To be clear, I wasn’t exactly expecting to be amazed by MillerCoors’ newest “premium beer,” however I was intrigued by it and the way it was being marketed. Bloomberg was first to put together a piece on the beer. Between the various interviews in the article, it is mentioned that the primary reason for this beer’s existence is to try and bring market share back to beer from spirits.
“We asked, ’How would Jack Daniels or Maker’s Mark do a beer and why?’” said David Kroll, who was brought to MillerCoors from Dyson in 2012 to shake things up as its head of innovation. “We tortured every aspect to say, ’Are we falling back on what beer would do?’ Because this brand is intended to play in a spirits occasion.”
Then there’s the whole glassware thing. As you can see in the image above: “The rocks glass is intended to set Miller Fortune apart the same way the orange slice has made Blue Moon one of the company’s fastest-growing brews.”
So it comes to no surprise that the perception of the beer’s flavor becomes altered quite a bit from how it actually tastes. None of the large breweries do a particularly good job describing the flavors of their beers; often using vague adjectives like “refreshing, crisp, and clean.” Here’s how Bloomberg described it:
Fortune is a golden lager brewed in part with Cascade hops to give it a citrusy bite and caramel malt to impart an amber hue. Bloomberg got an exclusive early tasting. Developed with guys aged 21 to 27 in mind, the flavor is moderately bitter with hints of sweetness, resting somewhere between a craft beer and a light lager… a more malty, complex flavor hinting at bourbon…
And here’s where things get fun. Every other news station started picking up the story and rewriting it using their own words; all of which focus on all the talk of spirits and bourbon. The best has to be from Time, MillerCoors Bets on Bourbon-Like Beer, that stated “Miller Fortune is brewed with Cascade hops to give it its bourbon-like flavor.” Even if you don’t know what Cascade hops are, the Bloomberg article (the article you ripped off) describes Cascade hops as citrusy!
After the internet news media is convinced that Miller Fortune is a 6.9% beer that tastes like bourbon, MillerCoors was then prompted to release their own press statement about the beer:
…there have been several follow-up stories that inaccurately portray Miller Fortune as being a bourbon-flavored beer. That is simply not true and we’d like to set the record straight for anyone interested in writing a story in the future.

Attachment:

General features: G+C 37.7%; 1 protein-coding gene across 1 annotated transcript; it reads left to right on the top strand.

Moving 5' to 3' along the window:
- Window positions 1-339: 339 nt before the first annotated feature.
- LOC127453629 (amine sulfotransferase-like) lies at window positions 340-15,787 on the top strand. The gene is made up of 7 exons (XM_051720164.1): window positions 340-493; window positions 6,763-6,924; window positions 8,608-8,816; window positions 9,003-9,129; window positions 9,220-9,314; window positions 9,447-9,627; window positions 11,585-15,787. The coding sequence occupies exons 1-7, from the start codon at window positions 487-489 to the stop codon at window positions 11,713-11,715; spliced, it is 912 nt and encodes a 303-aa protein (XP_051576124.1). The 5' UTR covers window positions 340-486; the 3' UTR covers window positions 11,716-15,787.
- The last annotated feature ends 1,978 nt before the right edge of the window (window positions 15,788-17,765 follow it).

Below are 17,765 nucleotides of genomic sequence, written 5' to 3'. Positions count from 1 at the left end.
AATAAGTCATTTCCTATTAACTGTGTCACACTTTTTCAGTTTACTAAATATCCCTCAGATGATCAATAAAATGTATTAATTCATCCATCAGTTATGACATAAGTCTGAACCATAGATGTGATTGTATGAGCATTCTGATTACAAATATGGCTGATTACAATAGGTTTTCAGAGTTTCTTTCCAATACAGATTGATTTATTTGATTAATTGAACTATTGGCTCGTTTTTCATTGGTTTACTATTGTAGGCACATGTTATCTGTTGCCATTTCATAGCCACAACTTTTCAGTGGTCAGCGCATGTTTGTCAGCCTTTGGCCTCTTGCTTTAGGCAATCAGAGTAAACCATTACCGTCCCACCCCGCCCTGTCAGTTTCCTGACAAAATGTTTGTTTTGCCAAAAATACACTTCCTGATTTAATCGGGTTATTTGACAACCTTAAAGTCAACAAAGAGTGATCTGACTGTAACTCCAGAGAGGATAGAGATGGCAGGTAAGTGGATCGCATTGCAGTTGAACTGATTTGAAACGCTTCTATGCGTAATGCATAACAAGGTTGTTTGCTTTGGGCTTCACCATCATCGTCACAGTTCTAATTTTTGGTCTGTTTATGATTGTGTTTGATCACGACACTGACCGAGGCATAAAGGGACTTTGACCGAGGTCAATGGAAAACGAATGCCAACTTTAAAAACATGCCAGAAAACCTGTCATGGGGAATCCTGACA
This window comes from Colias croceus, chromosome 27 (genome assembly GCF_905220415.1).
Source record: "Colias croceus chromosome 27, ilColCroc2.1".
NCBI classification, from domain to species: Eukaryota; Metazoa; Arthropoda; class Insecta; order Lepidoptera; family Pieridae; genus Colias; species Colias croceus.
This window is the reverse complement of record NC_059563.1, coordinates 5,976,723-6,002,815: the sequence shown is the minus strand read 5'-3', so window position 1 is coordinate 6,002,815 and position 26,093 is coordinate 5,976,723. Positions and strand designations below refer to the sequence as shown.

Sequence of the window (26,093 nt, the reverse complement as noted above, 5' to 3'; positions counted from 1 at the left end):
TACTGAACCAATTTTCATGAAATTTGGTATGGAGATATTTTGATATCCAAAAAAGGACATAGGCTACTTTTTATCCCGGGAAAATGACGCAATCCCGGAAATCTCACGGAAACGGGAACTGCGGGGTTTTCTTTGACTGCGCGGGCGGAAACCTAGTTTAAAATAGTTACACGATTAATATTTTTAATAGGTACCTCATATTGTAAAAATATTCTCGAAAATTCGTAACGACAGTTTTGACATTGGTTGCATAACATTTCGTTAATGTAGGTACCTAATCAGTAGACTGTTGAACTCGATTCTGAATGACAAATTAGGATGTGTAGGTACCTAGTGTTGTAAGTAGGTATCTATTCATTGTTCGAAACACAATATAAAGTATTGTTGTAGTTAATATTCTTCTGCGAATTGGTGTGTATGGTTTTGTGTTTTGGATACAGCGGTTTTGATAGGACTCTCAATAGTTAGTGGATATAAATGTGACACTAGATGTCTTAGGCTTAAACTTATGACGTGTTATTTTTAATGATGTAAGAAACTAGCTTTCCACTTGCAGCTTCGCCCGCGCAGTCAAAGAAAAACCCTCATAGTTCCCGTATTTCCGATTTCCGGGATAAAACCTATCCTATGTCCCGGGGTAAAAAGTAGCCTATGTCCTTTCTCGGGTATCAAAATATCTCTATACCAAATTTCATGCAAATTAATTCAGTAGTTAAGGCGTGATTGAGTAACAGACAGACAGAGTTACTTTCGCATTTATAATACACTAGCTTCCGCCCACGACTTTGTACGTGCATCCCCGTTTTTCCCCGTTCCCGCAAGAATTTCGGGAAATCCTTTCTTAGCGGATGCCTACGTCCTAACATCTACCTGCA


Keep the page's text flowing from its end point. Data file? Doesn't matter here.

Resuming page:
WHAT IS MILLER FORTUNE?
Miller Fortune is an exciting new beer with a 6.9% ABV. It features a rich golden color, brewed with caramel malt and cascade hops to achieve layers of flavor and a distinctly smooth finish. Our beer was brewed to deliver the complexity and depth that appeals to spirit drinkers. Spirit inspired…yes. Spirit infused…no.
WHAT MILLER FORTUNE IS NOT?
Miller Fortune is not bourbon-like or a bourbon-flavored beer.
Beer writer Jay Brooks uses this as an example that beer has reached a point where news outlets need to have dedicated and educated beer writers:
What I think this reveals is that the mainstream and business press is not capable of covering the beer industry any longer. For so many years, they talked about numbers, about market share, about marketing; almost everything to do with the business, except for the beer itself, its flavor. But now that beer with flavor is kind of a big deal, they no longer know what to do. The business press booted it all over the place on this one, though Time magazine’s assigning it to a health reporter was even worse.
If I may be so bold as to suggest, the mainstream press needs to hire people who know something about beer to cover it effectively and accurately. Not business writers, not wine writers, not health writers: beer writers.
While that may be true, MillerCoors is definitely to blame for this as well. This to me is an example of what happens when you market a beer based solely on ideas, or feelings. Rather than truly describing the flavor of the beer, they instead focused on why they made the beer in the first place. All this focus on appealing to spirits drinkers, and marketing it in a rocks glass, leads everyone to believe that this is a bourbon flavored beer; when in truth it is just an amber lager. They’ve actually done themselves a disservice by essentially promoting a beer that doesn’t exist, continually comparing it to bourbon, and then having to correct themselves and clarify that it is an amber lager. I’ve never tasted the beer, but if I was hired to write a description, it would probably look something like this:
Miller Fortune is a flavorful full bodied amber lager with 6.9% alcohol by volume. The increased alcohol content allows this beer to showcase the caramel malts that are used to give this beer its dark hue. The beer is brewed with Cascade hops, giving the beer a light bitterness with a dry citrusy bite in the finish.
How’s that? I kept it short and vague, but it is still a (likely) accurate description of what types of flavors to expect. Hell, all you need to do is hand me a beer and say “it’s a 7% amber lager brewed with Cascade hops,” and that would be enough to make me want to try it. No need to confuse me by telling me that it doesn’t taste like bourbon, but that I should drink it instead of bourbon.